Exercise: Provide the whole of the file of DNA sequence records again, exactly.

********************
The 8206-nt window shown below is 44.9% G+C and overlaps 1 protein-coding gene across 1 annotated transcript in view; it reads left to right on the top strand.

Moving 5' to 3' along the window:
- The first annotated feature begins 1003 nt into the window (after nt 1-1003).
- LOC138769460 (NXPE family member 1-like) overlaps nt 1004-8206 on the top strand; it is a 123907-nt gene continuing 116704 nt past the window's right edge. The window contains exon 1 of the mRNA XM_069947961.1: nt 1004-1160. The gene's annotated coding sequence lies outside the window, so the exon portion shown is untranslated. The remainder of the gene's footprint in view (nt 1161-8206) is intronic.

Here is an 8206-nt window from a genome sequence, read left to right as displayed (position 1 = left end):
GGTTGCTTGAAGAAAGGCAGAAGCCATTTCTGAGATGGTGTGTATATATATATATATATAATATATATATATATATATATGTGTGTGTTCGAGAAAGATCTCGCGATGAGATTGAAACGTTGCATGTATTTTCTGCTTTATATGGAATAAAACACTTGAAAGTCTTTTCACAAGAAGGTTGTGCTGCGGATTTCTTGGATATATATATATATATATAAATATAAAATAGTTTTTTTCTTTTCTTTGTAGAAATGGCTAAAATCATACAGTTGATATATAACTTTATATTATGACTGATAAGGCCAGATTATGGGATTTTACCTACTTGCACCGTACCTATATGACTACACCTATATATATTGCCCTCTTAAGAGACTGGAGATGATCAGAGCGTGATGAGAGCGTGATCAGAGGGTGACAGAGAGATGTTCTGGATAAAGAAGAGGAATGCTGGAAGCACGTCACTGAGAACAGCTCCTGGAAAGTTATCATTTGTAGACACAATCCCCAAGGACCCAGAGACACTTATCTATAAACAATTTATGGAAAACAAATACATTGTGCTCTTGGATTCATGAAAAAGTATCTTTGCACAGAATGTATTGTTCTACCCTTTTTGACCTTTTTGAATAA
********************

The 8206-nt window shown below is 44.9% G+C and overlaps 1 protein-coding gene across 1 annotated transcript in view; it reads left to right on the top strand.

Moving 5' to 3' along the window:
- The first annotated feature begins 1003 nt into the window (after nt 1-1003).
- LOC138769460 (NXPE family member 1-like) overlaps nt 1004-8206 on the top strand; it is a 123907-nt gene continuing 116704 nt past the window's right edge. The window contains exon 1 of the mRNA XM_069947961.1: nt 1004-1160. The gene's annotated coding sequence lies outside the window, so the exon portion shown is untranslated. The remainder of the gene's footprint in view (nt 1161-8206) is intronic.

Here is an 8206-nt window from a genome sequence, read left to right as displayed (position 1 = left end):
GGTTGCTTGAAGAAAGGCAGAAGCCATTTCTGAGATGGTGTGTATATATATATATATATAATATATATATATATATATATGTGTGTGTTCGAGAAAGATCTCGCGATGAGATTGAAACGTTGCATGTATTTTCTGCTTTATATGGAATAAAACACTTGAAAGTCTTTTCACAAGAAGGTTGTGCTGCGGATTTCTTGGATATATATATATATATATAAATATAAAATAGTTTTTTTCTTTTCTTTGTAGAAATGGCTAAAATCATACAGTTGATATATAACTTTATATTATGACTGATAAGGCCAGATTATGGGATTTTACCTACTTGCACCGTACCTATATGACTACACCTATATATATTGCCCTCTTAAGAGACTGGAGATGATCAGAGCGTGATGAGAGCGTGATCAGAGGGTGACAGAGAGATGTTCTGGATAAAGAAGAGGAATGCTGGAAGCACGTCACTGAGAACAGCTCCTGGAAAGTTATCATTTGTAGACACAATCCCCAAGGACCCAGAGACACTTATCTATAAACAATTTATGGAAAACAAATACATTGTGCTCTTGGATTCATGAAAAAGTATCTTTGCACAGAATGTATTGTTCTACCCTTTTTGACCTTTTTGAATAA